“The result of all this is that Americans are the best entertained and quite likely the least well-informed people in the Western world.” – Neil Postman
Legend has it the first mechanical clock was invented by a monk named Gerbert (who later became Pope Sylvester II) in the 10th century.
Monks practice a regular schedule so having a simple way to gauge intervals would have helped in their routine.
This story may be an old wives tale and the mechanical clock probably wasn’t invented until the 14th century but it’s hard to believe people used to use nature as their form of time measurement. It’s estimated that around 1345 people began breaking up hours into 60 minutes and minutes into 60 seconds.
The whole idea of using a clock may have a bigger impact on humanity than we realize.
Lewis Mumford, in his book Technics and Civilization, wrote about how the clock, not the steam engine, might be the key development of the industrial age:
It marks a perfection toward which other machines aspire. The clock, moreover, served as a model for many other kinds of mechanical works, and the analysis of motion that accompanied the perfection of the clock, with the various types of gearing and transmission that were elaborated, contributed to the success of quite different kinds of machine.
Mumford worried the clock had the effect of disassociating time itself from human events and turning it into measurable mathematical intervals or sequences.
In his excellent book, Amusing Ourselves to Death, Neil Postman takes Mumford’s ideas a step further and discusses how time has become an all-powerful measuring stick in many ways:
Beginning in the fourteenth century, the clock made us into time-keepers, and then time-savers, and now time-servers. In the process, we have learned irreverence toward the sun and the seasons, for in a world made up of seconds and minutes, the authority of nature is superseded.
Both Mumford and Postman worried in their writings about the impact this has had on society.
Mumford worried mechanical time would make us forget about the importance of measuring life by human experiences.
Postman wrote about how technology in the form of entertainment could impact our daily lives much as the clock did in the industrial age:
Americans no longer talk to each other, they entertain each other. They do not exchange ideas, they exchange images. They do not argue with propositions; they argue with good looks, celebrities and commercials.
It’s scary how prescient Postman’s book was about the way we interact with technology today through platforms like social media or the news considering it was written in 1985. He saw the writing on the wall for today’s 24-hour news culture:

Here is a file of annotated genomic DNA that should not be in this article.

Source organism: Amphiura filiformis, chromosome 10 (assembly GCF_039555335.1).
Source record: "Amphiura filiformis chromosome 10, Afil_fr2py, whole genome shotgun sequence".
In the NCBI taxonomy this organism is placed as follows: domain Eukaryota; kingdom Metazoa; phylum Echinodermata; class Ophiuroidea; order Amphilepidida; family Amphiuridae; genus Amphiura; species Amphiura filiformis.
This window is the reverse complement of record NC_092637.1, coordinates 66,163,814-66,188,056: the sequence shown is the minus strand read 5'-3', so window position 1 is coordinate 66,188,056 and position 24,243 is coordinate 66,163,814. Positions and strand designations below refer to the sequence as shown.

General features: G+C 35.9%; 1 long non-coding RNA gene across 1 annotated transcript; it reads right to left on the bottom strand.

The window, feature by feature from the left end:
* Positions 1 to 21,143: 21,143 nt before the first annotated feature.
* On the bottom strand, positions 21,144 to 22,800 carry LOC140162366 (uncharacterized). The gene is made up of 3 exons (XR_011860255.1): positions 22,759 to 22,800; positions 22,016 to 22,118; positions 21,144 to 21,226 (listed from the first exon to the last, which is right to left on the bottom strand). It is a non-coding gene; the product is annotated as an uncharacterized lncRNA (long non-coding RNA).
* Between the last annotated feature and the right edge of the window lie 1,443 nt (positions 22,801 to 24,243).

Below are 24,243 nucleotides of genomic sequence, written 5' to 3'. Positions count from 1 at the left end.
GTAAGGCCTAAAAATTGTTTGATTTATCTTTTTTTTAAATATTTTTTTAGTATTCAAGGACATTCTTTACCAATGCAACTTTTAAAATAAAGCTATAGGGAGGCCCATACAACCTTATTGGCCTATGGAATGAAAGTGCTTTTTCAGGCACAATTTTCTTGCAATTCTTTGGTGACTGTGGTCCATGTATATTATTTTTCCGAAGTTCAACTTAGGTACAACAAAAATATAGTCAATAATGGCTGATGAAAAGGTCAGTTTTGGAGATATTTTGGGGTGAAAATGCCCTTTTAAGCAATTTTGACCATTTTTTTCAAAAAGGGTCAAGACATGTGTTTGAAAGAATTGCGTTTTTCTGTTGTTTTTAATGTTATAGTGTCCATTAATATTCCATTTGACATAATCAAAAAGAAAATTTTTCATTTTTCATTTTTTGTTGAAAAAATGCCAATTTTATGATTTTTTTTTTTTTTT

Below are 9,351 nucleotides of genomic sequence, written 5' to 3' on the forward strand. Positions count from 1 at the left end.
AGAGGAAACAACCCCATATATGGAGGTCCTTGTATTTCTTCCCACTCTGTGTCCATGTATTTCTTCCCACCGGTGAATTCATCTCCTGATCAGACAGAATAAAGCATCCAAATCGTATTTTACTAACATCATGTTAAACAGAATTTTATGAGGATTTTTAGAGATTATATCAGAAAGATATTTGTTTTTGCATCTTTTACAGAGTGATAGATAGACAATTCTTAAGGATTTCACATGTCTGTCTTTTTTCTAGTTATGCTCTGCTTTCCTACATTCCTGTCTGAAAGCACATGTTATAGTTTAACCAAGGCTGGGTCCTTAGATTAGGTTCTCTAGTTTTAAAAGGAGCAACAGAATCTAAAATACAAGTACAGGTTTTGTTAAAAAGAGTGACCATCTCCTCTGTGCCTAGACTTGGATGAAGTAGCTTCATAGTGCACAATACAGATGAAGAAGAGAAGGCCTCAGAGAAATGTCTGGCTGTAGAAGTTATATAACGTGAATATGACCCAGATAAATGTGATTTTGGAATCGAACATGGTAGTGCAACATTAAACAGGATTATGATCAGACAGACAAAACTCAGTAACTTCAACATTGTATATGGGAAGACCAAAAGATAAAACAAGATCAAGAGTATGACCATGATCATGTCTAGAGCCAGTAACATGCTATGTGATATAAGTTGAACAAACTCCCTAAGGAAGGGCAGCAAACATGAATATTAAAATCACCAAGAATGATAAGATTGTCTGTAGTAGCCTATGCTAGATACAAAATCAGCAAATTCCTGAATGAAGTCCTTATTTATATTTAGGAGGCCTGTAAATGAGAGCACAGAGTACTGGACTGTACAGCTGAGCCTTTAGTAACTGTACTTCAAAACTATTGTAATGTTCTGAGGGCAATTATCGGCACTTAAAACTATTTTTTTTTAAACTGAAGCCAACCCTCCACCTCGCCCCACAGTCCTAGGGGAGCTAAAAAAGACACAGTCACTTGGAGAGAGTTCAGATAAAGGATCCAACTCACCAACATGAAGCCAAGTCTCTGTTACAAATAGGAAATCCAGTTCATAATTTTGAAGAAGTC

I do not mean to imply that television news deliberately aims to deprive Americans of a coherent, contextual understanding of their world. I mean to say that when news is packaged as entertainment, that is the inevitable result. And in saying that the television news show entertains but does not inform, I am saying something far more serious than that we are being deprived of authentic information. I am saying we are losing our sense of what it means to be well informed. Ignorance is always correctable. But what shall we do if we take ignorance to be knowledge?”
Being able to structure our lives around a mathematical time structure has surely been a net positive for society but I can see why Mumford worries about those who turned into time-servers.
And all of the new communication platforms have surely been a net positive for society but I can see why Postman was so worried that the firehose of information these days has more entertainment value than useful information.
Personally, I love the insane amount of entertainment options we have at our disposal today. But Postman drew an important distinction when he wrote, “There is nothing wrong with entertainment. As some psychiatrist once put it, we all build castles in the air. The problems come when we try to live in them.”
Michael and I have another Re-Kindled podcast coming out soon where we do a deep dive on Postman’s book. It’s worth a look if you would like to read along with us:
The book was unbelievably prescient.
Now here’s what else I’ve been reading lately:
- Top none percent (KC ROI)
- Shifting the economic growth curve down (Abnormal Returns)
- Make it stop (Irrelevant Investor)
- The red queen of investing (Dollars and Data)
- What if WeWork is the next AWS? (Stratechery)
- Write it down (Novel Investor)
- This man has been living on a cruise ship for 20 years (Traveler)